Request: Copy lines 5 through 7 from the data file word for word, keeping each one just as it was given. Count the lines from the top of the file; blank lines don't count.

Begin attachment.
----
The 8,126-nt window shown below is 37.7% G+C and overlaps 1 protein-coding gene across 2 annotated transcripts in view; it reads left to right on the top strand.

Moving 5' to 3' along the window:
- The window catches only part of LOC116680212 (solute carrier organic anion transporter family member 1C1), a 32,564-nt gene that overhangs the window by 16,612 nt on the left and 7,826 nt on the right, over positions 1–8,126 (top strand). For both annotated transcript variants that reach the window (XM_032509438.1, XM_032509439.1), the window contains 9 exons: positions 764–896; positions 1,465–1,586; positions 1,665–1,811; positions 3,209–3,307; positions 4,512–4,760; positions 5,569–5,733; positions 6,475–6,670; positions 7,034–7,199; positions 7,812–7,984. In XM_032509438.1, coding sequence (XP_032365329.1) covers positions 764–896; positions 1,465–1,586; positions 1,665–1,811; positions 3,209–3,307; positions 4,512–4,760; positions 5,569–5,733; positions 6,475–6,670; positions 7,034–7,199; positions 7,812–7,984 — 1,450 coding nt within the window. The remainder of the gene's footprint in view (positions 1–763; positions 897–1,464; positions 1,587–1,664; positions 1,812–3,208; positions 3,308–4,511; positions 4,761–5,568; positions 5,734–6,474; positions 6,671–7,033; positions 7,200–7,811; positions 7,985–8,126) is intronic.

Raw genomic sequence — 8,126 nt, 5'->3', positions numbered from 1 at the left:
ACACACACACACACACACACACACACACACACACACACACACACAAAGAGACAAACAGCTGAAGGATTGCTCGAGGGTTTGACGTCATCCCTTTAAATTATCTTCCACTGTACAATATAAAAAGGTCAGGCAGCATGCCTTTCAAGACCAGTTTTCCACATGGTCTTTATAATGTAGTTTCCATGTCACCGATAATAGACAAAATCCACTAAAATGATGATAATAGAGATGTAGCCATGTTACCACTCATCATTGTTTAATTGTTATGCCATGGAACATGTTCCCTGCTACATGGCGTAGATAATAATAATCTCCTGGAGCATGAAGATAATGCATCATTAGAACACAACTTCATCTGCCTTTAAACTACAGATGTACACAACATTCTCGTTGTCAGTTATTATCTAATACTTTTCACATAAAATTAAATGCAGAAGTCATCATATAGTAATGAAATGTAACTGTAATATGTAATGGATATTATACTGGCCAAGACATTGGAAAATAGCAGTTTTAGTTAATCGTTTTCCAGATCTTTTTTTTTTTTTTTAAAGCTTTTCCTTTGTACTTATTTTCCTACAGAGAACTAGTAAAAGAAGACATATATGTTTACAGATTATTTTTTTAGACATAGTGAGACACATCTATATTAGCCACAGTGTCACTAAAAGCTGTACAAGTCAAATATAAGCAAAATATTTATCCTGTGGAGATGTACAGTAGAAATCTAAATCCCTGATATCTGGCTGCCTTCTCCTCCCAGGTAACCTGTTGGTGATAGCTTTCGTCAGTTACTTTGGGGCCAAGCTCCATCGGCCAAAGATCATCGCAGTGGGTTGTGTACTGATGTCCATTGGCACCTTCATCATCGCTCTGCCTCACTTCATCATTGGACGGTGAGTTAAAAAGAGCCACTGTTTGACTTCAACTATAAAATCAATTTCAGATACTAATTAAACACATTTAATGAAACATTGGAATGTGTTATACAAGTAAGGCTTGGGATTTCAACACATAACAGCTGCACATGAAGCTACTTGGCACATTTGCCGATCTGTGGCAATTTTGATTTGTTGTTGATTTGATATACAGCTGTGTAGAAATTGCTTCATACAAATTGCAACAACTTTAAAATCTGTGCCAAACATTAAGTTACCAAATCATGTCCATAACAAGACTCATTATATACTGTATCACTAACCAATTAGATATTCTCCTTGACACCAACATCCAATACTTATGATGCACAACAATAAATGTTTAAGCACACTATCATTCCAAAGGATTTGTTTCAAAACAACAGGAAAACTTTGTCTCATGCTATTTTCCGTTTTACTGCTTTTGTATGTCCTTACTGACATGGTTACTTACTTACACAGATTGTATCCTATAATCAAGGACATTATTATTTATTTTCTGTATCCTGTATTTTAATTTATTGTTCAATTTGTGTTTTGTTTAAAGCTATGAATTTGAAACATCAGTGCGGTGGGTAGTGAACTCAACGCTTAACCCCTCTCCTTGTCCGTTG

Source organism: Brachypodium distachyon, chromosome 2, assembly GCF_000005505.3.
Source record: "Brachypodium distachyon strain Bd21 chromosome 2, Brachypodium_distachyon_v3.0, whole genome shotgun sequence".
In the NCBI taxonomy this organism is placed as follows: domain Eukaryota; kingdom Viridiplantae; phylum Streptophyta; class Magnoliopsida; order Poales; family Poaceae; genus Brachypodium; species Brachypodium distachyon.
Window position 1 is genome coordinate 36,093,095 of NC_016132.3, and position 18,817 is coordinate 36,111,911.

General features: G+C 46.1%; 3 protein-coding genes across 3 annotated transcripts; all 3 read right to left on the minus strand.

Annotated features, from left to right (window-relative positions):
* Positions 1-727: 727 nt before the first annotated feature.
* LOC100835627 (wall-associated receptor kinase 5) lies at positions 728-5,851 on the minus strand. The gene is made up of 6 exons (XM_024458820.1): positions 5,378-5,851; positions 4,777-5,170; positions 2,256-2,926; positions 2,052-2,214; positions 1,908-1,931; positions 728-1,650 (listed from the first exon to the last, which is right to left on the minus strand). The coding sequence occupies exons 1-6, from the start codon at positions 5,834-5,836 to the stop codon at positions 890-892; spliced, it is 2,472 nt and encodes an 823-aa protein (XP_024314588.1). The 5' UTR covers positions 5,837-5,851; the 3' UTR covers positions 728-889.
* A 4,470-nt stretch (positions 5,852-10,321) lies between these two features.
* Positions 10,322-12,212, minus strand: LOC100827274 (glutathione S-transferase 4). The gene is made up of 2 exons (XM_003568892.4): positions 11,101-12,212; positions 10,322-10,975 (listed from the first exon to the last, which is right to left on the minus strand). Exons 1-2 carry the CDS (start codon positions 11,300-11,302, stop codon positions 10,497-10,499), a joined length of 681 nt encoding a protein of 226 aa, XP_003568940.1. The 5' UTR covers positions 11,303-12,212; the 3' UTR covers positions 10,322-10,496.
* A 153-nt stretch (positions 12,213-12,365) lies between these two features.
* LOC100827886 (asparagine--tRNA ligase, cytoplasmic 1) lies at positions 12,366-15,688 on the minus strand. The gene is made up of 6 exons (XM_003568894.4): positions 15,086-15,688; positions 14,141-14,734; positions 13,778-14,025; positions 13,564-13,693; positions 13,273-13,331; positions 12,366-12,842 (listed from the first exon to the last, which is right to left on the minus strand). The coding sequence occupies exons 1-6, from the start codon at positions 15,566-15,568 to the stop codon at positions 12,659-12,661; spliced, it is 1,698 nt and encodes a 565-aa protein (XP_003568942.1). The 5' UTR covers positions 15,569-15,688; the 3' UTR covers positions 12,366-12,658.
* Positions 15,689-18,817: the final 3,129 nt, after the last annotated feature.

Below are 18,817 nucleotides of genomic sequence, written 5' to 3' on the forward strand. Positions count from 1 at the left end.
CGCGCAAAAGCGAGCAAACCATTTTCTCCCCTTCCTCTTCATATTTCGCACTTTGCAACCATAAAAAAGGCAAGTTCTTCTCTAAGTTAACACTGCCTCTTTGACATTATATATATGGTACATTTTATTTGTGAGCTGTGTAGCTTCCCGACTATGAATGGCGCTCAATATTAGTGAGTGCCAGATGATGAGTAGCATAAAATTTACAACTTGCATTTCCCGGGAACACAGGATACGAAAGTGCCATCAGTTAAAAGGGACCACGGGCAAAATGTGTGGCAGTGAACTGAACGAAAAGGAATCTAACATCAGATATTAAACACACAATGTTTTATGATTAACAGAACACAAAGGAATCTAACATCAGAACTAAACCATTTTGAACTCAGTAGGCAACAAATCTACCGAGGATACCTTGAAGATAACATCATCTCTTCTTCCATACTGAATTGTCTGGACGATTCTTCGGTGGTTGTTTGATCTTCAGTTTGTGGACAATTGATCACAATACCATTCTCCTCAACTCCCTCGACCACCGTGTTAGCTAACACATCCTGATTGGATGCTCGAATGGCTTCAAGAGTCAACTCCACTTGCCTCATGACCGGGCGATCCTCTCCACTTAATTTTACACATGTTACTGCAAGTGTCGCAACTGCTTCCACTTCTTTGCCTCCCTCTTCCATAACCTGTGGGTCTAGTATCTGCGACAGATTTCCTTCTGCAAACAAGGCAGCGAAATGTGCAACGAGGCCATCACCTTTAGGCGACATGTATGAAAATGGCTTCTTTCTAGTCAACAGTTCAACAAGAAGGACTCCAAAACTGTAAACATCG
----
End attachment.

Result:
ACACACACACACACACACACACACACACACACACACACACACACAAAGAGACAAACAGCTGAAGGATTGCTCGAGGGTTTGACGTCATCCCTTTAAATTATCTTCCACTGTACAATATAAAAAGGTCAGGCAGCATGCCTTTCAAGACCAGTTTTCCACATGGTCTTTATAATGTAGTTTCCATGTCACCGATAATAGACAAAATCCACTAAAATGATGATAATAGAGATGTAGCCATGTTACCACTCATCATTGTTTAATTGTTATGCCATGGAACATGTTCCCTGCTACATGGCGTAGATAATAATAATCTCCTGGAGCATGAAGATAATGCATCATTAGAACACAACTTCATCTGCCTTTAAACTACAGATGTACACAACATTCTCGTTGTCAGTTATTATCTAATACTTTTCACATAAAATTAAATGCAGAAGTCATCATATAGTAATGAAATGTAACTGTAATATGTAATGGATATTATACTGGCCAAGACATTGGAAAATAGCAGTTTTAGTTAATCGTTTTCCAGATCTTTTTTTTTTTTTTTAAAGCTTTTCCTTTGTACTTATTTTCCTACAGAGAACTAGTAAAAGAAGACATATATGTTTACAGATTATTTTTTTAGACATAGTGAGACACATCTATATTAGCCACAGTGTCACTAAAAGCTGTACAAGTCAAATATAAGCAAAATATTTATCCTGTGGAGATGTACAGTAGAAATCTAAATCCCTGATATCTGGCTGCCTTCTCCTCCCAGGTAACCTGTTGGTGATAGCTTTCGTCAGTTACTTTGGGGCCAAGCTCCATCGGCCAAAGATCATCGCAGTGGGTTGTGTACTGATGTCCATTGGCACCTTCATCATCGCTCTGCCTCACTTCATCATTGGACGGTGAGTTAAAAAGAGCCACTGTTTGACTTCAACTATAAAATCAATTTCAGATACTAATTAAACACATTTAATGAAACATTGGAATGTGTTATACAAGTAAGGCTTGGGATTTCAACACATAACAGCTGCACATGAAGCTACTTGGCACATTTGCCGATCTGTGGCAATTTTGATTTGTTGTTGATTTGATATACAGCTGTGTAGAAATTGCTTCATACAAATTGCAACAACTTTAAAATCTGTGCCAAACATTAAGTTACCAAATCATGTCCATAACAAGACTCATTATATACTGTATCACTAACCAATTAGATATTCTCCTTGACACCAACATCCAATACTTATGATGCACAACAATAAATGTTTAAGCACACTATCATTCCAAAGGATTTGTTTCAAAACAACAGGAAAACTTTGTCTCATGCTATTTTCCGTTTTACTGCTTTTGTATGTCCTTACTGACATGGTTACTTACTTACACAGATTGTATCCTATAATCAAGGACATTATTATTTATTTTCTGTATCCTGTATTTTAATTTATTGTTCAATTTGTGTTTTGTTTAAAGCTATGAATTTGAAACATCAGTGCGGTGGGTAGTGAACTCAACGCTTAACCCCTCTCCTTGTCCGTTG

Source organism: Brachypodium distachyon, chromosome 2, assembly GCF_000005505.3.
Source record: "Brachypodium distachyon strain Bd21 chromosome 2, Brachypodium_distachyon_v3.0, whole genome shotgun sequence".